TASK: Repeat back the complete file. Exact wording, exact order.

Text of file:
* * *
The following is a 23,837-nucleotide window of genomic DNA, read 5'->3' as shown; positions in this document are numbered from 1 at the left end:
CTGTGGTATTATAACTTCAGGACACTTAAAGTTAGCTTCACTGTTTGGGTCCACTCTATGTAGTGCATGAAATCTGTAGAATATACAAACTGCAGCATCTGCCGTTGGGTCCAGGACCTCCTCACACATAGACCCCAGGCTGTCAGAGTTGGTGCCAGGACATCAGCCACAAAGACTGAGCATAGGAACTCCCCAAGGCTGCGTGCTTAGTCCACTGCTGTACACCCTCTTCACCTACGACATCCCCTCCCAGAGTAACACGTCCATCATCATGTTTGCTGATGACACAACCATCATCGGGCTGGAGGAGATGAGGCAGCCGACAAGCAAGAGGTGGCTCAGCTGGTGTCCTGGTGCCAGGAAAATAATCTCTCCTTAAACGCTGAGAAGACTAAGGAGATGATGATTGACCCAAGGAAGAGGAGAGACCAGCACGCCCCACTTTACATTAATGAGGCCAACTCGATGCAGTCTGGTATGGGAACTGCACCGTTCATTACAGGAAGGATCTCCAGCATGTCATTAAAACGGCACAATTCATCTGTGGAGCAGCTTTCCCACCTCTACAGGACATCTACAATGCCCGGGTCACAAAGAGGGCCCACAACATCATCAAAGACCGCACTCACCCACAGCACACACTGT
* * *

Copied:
The following is a 23,837-nucleotide window of genomic DNA, read 5'->3' as shown; positions in this document are numbered from 1 at the left end:
CTGTGGTATTATAACTTCAGGACACTTAAAGTTAGCTTCACTGTTTGGGTCCACTCTATGTAGTGCATGAAATCTGTAGAATATACAAACTGCAGCATCTGCCGTTGGGTCCAGGACCTCCTCACACATAGACCCCAGGCTGTCAGAGTTGGTGCCAGGACATCAGCCACAAAGACTGAGCATAGGAACTCCCCAAGGCTGCGTGCTTAGTCCACTGCTGTACACCCTCTTCACCTACGACATCCCCTCCCAGAGTAACACGTCCATCATCATGTTTGCTGATGACACAACCATCATCGGGCTGGAGGAGATGAGGCAGCCGACAAGCAAGAGGTGGCTCAGCTGGTGTCCTGGTGCCAGGAAAATAATCTCTCCTTAAACGCTGAGAAGACTAAGGAGATGATGATTGACCCAAGGAAGAGGAGAGACCAGCACGCCCCACTTTACATTAATGAGGCCAACTCGATGCAGTCTGGTATGGGAACTGCACCGTTCATTACAGGAAGGATCTCCAGCATGTCATTAAAACGGCACAATTCATCTGTGGAGCAGCTTTCCCACCTCTACAGGACATCTACAATGCCCGGGTCACAAAGAGGGCCCACAACATCATCAAAGACCGCACTCACCCACAGCACACACTGT